The brilliance of discovery
In 2000 the Nobel Prize in Chemistry was awarded for the discovery of a unique class of conducting polymer materials which are revolutionizing the electronic and display industries and are the foundation of Sirigen’s technology.
These patented chemistries allow the creation of specifically tailored polymers which can serve as “molecular antennae”, collecting and transferring increased energy to standard fluorescent labels bound to nucleic acid probes and antibodies. Implementing these materials into conventional testing dramatically intensifies resulting detection signals by up to 100 times, offering sensitivity orders of magnitude beyond the physical limitations of existing methods and reagents.
Nucleic acid assays and Immunology assays
Sirigen polymer chains can be considered as a collection of optical segments. Each segment in the polymer chain is capable of absorbing light, resulting in materials that can have extremely large extinction coefficients (or probability of absorbing photons of light).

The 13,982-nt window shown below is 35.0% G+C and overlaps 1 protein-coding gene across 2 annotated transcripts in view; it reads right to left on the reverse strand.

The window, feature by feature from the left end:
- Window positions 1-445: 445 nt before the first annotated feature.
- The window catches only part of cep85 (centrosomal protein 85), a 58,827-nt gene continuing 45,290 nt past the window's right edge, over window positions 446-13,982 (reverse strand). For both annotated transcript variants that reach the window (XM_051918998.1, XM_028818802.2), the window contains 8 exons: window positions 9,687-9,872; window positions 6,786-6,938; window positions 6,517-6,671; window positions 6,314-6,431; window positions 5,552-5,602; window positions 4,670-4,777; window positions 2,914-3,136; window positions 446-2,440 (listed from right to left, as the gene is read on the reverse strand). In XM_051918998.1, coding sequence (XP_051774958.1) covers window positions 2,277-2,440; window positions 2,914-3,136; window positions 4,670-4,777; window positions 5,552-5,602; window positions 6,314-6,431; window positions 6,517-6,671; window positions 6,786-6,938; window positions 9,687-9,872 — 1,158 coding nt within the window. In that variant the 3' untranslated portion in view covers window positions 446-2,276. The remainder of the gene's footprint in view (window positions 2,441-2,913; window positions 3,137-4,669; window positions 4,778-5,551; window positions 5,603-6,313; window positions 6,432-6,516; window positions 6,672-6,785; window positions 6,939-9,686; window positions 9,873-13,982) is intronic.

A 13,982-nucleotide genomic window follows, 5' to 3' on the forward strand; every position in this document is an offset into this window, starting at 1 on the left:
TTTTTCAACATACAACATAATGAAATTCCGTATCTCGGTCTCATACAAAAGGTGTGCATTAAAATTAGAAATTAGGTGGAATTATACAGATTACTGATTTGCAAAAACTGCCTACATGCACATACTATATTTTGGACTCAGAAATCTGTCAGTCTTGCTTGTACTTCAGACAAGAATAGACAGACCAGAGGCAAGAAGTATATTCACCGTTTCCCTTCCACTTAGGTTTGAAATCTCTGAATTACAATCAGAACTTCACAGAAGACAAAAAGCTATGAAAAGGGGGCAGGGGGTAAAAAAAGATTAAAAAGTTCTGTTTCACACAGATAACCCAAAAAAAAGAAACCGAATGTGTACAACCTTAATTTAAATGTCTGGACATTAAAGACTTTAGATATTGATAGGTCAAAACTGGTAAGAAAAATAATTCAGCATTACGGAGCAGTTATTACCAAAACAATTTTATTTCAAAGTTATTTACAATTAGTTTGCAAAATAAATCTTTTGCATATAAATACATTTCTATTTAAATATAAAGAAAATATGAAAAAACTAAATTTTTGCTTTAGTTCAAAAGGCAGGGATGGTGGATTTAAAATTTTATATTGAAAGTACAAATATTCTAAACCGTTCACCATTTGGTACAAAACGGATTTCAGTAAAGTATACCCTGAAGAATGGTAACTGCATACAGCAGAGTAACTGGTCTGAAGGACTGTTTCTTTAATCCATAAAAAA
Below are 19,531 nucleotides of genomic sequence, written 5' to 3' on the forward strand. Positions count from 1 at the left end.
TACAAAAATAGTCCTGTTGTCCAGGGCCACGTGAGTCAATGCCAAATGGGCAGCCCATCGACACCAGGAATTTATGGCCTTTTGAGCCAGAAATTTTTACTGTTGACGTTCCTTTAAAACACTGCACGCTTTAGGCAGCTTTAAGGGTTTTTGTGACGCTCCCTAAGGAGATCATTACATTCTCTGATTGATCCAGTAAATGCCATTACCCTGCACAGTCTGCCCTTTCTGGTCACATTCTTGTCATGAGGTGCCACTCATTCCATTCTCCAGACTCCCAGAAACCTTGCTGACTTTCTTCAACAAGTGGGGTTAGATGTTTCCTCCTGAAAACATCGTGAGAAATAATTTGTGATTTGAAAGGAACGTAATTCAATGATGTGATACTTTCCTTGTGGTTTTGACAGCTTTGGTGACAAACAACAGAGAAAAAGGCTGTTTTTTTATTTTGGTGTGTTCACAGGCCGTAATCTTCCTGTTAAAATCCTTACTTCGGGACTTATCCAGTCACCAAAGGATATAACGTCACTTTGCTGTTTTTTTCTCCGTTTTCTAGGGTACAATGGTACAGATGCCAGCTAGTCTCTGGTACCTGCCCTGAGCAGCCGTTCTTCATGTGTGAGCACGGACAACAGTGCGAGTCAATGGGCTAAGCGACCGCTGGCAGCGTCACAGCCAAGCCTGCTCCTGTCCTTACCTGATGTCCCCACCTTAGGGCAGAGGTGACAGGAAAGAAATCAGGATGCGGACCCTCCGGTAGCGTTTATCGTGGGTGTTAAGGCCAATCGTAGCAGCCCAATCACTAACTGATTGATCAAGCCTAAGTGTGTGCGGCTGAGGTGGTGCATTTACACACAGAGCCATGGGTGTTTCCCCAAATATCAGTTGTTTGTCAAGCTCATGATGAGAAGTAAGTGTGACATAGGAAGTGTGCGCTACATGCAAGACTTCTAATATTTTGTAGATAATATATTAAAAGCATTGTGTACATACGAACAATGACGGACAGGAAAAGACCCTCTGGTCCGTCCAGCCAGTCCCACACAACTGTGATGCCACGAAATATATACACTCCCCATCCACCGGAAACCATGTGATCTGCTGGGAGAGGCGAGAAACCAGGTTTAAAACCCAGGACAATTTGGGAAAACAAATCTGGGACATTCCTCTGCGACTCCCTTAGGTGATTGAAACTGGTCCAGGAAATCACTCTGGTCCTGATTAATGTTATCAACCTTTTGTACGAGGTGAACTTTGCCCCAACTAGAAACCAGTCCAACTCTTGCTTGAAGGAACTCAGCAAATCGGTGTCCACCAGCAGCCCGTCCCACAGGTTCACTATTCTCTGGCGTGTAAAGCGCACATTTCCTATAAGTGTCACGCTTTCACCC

As a result of the electronic delocalization inherent to these materials, energy has the ability to move or migrate along these extended chains. Thus all the light “harvested” by the polymers can either be channeled to a closely associated fluorescent acceptor of lower energy through a FRET process or emitted as fluorescence by the polymer itself if no dye is used. It is this collective, “molecular antenna” like behavior that forms the foundation of the Sirigen technology and intellectual property base. The diagram below represents the central concepts.